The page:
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The 5 Steps to Risk Assessment

Updated: Jun 1, 2020

This video is the second in a 3-part series about Risk Assessment. If you want to get an overview of risk assessment and benefits of doing risk assessment then we suggest you check out the first video here.

In this blog, I'm going to discuss the 5 steps of risk assessment, which are:

  1. Identify the hazards

  2. Decide who might be at harm

  3. Evaluate the risk

  4. Record your findings

  5. Review on a regular basis


Step 1: Identify the hazards

Whether we are in an office or a workshop, we have to walk around the workplace and understand what could cause harm to us in this location. We have to think also about contributing factors - If we do this activity, or if someone else is working alongside us and they do a particular activity, could it have an impact on me or others?

We shouldn't focus on the trivial areas, we should concentrate on the significant hazards that really can cause the harm. And we must involve everyone that's going to be doing that task or could be affected.

There may be a requirement to refer to instructions and guides and data sheets or manufacturers reference sheets, depending on the task you're going to be doing. This could be the use of chemicals or equipment that requires additional guidance.

2. Decide who could be at harm

Is it just simply people within my group? Is it just myself? We have to consider whether there are additional controls that have to be put in place. Maybe there are expectant mothers in the workplace, or close by where we are working.

Are there young people that we've brought into our workplace, possibly on a college placement or young apprentices? These additional people can be at greater risk and may need additional controls for that.

We must also consider any visitors, contractors or people that would not normally be in the facility when we are undertaking this task. Are they familiar of what's going on? And could they be impacted? Could they walk into the area we're working in?

The last one, of course, is members of the public that we could be close by to, that may come into where we are working, and not be familiar with the work that is in place. If that is the case, we may have to put additional barriers in place.

3. Evaluate the risk

Consider how likely it is that each of the hazards could cause the harm, even after all precautions have been taken. It may be that there is still some risk so we have to look at whether that level of risk is acceptable, and if we can work with that.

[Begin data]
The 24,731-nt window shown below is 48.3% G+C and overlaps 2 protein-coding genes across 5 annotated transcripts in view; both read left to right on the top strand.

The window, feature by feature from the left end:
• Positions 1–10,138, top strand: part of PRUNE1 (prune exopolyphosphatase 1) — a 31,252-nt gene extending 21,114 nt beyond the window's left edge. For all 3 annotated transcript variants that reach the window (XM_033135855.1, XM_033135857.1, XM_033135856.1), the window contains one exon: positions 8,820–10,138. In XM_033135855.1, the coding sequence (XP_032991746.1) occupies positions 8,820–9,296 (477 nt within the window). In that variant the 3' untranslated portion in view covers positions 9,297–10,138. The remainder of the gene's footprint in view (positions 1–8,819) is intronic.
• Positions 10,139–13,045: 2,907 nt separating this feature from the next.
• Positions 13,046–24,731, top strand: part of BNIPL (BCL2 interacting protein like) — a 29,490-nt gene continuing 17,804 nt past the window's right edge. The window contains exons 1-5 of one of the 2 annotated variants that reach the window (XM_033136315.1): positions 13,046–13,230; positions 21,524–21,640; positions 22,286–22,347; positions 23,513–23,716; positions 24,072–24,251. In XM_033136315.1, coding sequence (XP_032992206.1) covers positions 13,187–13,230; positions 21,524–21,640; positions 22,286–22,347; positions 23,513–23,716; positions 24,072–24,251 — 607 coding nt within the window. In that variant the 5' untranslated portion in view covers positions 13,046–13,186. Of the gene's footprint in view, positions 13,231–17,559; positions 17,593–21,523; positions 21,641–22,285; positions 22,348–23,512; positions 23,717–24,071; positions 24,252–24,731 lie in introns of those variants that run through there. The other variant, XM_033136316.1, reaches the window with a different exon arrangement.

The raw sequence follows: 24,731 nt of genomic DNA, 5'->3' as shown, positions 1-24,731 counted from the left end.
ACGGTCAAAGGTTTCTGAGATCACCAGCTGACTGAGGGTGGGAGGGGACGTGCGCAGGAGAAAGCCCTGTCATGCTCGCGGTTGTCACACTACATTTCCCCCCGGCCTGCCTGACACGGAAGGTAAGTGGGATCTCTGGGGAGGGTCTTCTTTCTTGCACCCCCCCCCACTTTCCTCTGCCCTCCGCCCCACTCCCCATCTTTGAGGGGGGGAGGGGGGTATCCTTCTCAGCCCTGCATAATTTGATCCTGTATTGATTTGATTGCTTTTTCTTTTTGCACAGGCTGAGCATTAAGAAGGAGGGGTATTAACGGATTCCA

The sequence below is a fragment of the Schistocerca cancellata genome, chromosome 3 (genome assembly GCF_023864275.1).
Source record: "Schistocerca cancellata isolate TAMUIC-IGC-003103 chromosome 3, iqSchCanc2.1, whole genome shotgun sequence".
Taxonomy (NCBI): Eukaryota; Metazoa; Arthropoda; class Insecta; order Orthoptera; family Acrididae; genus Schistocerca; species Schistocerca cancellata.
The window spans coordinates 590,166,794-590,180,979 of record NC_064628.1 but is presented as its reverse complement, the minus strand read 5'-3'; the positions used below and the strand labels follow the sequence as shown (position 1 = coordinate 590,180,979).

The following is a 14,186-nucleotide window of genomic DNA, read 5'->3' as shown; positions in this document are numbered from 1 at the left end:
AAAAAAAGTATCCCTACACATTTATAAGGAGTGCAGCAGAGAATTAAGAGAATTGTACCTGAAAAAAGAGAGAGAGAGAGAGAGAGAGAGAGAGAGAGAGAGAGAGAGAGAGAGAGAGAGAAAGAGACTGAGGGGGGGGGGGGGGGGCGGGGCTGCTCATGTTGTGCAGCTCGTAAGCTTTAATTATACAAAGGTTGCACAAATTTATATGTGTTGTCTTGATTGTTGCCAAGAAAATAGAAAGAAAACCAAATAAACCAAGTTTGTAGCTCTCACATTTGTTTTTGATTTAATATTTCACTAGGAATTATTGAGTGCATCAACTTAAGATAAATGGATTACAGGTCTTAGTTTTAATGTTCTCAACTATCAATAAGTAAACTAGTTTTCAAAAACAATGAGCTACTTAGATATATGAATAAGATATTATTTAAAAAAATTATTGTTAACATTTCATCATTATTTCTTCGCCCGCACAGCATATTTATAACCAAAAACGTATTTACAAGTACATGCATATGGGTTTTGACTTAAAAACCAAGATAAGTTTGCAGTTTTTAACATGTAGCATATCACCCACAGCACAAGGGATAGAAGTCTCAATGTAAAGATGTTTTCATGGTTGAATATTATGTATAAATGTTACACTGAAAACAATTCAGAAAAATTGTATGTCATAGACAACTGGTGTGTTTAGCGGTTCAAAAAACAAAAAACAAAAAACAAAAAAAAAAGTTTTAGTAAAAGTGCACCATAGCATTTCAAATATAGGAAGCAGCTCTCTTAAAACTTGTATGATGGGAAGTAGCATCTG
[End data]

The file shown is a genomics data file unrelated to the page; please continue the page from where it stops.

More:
We must continue to evaluate the risk. The aim is to try and make the risks as small as possible, but it's important to recognise that not all risks are the same. Some level of risk to an organisation may be acceptable, whereas to another organisation, this may be unacceptable.

Principles of Prevention

  • Try a less risky option. Can we do it a little bit better?

  • Prevent access to the hazard (through guarding)

  • Organize work to reduce exposure to the hazard

  • Provide welfare facilities (washing facilities to remove contamination, first-aid)

  • Issue PPE

Common Problems with Risk Assessment

Risk assessment is an extremely good methodology, but only if it's used correctly. There are some common problems that occur around risk assessment...

Thinking some Risks Have Already been assessed:

It is often likely to find risk assessments that have been in place for a long, long time, and have never been reviewed to see if there are any changes.

Variation of Work; Employees who move from one site to another

The common problem here is that an individual undertakes a risk assessment (an operations manager, a service manager, a health and safety adviser), but doesn't involve the people who will undertake the tasks.

Not involving the people who undertake the task means that the health and safety advisor may not know exactly what is going on. It's not their role to be doing that type of work. Their role is to be giving advice, and therefore the advice should be around the methodology of doing the risk assessment.

The H&S Advisor should be encouraging the people who undertake the work to actually undertake the risk assessment, and for them to look at potential hazards, of course, providing some guidance and support along the way.

Sharing of a workplace

Often work activities go on when there are other work activities, possibly by other companies happening at a similar time - particularly if we think about a building site.